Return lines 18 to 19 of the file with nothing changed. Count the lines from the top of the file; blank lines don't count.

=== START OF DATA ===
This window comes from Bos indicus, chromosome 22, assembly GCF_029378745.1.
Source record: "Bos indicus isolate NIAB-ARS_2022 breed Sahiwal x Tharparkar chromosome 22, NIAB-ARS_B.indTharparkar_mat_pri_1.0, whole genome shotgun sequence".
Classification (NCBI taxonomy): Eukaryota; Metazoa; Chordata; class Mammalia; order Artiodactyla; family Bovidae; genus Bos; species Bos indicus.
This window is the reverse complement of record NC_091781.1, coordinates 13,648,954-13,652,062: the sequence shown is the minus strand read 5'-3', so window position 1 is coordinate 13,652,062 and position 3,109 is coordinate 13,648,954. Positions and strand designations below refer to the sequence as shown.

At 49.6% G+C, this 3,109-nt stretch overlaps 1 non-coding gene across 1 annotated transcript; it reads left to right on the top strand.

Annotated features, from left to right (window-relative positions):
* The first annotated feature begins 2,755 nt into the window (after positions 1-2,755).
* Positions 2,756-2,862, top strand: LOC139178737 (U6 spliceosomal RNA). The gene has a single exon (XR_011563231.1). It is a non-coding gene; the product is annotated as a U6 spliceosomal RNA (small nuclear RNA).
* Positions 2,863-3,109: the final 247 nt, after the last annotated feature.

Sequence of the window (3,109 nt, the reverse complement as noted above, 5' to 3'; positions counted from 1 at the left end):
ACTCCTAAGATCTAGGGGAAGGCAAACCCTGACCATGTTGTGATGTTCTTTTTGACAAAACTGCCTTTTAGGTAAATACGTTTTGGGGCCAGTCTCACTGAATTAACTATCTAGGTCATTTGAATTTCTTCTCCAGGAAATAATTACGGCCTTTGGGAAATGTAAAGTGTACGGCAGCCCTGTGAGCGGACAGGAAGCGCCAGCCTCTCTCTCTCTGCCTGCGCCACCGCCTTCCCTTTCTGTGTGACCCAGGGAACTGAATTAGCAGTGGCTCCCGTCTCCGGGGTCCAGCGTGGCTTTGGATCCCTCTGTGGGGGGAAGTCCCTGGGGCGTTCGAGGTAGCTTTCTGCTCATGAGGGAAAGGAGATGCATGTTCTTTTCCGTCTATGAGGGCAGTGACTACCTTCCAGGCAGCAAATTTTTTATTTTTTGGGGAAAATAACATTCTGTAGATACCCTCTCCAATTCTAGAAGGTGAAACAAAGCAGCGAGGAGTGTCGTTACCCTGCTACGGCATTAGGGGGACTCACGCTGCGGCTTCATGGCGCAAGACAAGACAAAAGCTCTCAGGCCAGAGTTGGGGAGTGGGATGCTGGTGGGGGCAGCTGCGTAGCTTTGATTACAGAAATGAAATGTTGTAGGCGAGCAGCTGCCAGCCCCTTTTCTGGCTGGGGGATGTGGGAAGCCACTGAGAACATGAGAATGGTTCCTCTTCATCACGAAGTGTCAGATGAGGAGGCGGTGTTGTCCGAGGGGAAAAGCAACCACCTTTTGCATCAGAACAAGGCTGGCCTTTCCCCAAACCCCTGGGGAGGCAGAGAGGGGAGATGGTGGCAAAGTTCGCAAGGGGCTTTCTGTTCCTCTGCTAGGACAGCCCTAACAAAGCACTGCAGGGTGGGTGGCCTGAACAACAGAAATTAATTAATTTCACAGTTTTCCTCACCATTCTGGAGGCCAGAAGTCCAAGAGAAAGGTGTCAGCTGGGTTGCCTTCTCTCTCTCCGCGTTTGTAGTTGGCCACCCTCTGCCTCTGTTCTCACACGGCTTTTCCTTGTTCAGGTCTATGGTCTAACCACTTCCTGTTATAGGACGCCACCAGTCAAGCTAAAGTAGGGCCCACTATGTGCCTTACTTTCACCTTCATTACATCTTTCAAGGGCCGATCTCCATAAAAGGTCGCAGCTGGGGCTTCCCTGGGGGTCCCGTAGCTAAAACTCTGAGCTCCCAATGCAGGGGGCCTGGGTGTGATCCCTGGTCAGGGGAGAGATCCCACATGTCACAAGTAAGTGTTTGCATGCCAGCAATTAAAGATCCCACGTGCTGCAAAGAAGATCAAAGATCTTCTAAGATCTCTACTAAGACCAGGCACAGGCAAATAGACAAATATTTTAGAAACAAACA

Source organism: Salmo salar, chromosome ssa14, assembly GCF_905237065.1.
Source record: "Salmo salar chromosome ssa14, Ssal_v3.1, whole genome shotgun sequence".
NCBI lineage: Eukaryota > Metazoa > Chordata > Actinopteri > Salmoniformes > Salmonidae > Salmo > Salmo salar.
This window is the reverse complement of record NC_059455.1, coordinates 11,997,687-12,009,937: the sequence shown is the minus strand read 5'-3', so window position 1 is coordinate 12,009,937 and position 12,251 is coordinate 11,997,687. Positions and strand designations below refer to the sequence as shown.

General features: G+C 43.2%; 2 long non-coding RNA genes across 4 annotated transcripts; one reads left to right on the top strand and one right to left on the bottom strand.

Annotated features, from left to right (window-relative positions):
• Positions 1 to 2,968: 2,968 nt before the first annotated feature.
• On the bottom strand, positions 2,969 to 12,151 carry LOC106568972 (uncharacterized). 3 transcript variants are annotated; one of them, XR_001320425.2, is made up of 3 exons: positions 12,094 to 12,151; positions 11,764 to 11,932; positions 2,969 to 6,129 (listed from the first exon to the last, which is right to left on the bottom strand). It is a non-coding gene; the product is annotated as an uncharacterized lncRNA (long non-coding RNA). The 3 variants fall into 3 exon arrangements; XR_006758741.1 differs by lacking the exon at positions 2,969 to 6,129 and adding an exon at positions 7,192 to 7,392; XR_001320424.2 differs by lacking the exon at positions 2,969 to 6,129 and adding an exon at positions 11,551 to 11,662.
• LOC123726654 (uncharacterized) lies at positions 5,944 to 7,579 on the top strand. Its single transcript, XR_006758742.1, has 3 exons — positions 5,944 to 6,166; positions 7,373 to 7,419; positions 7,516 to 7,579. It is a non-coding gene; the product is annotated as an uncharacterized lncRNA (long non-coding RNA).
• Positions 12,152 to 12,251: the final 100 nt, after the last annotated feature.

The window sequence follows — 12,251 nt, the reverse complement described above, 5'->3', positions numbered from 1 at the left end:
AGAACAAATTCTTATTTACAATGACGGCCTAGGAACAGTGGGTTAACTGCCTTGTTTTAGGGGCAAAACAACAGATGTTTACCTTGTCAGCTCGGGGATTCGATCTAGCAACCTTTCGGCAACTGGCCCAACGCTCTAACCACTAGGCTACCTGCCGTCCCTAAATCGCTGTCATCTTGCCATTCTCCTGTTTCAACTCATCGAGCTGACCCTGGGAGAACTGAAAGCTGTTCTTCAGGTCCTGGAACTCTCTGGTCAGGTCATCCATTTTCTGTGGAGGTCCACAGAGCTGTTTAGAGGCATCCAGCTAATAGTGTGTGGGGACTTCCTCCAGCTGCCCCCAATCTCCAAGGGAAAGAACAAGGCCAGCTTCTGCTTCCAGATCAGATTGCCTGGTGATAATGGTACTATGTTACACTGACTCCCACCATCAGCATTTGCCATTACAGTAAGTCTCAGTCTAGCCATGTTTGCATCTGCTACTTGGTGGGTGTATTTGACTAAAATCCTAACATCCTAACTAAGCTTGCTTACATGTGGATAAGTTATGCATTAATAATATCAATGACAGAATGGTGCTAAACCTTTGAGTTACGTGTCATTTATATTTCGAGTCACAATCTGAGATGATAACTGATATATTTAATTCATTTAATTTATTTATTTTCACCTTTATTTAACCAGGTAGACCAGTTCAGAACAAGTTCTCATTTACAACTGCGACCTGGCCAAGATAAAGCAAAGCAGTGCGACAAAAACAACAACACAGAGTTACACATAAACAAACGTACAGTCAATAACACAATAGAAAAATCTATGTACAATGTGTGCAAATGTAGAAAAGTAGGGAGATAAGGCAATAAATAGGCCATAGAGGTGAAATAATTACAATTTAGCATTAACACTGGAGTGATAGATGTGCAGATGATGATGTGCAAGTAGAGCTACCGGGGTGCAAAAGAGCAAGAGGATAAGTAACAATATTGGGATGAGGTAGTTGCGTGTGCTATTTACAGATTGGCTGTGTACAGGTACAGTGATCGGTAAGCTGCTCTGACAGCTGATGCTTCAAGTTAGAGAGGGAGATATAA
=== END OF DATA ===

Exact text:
• Positions 1 to 2,968: 2,968 nt before the first annotated feature.
• On the bottom strand, positions 2,969 to 12,151 carry LOC106568972 (uncharacterized). 3 transcript variants are annotated; one of them, XR_001320425.2, is made up of 3 exons: positions 12,094 to 12,151; positions 11,764 to 11,932; positions 2,969 to 6,129 (listed from the first exon to the last, which is right to left on the bottom strand). It is a non-coding gene; the product is annotated as an uncharacterized lncRNA (long non-coding RNA). The 3 variants fall into 3 exon arrangements; XR_006758741.1 differs by lacking the exon at positions 2,969 to 6,129 and adding an exon at positions 7,192 to 7,392; XR_001320424.2 differs by lacking the exon at positions 2,969 to 6,129 and adding an exon at positions 11,551 to 11,662.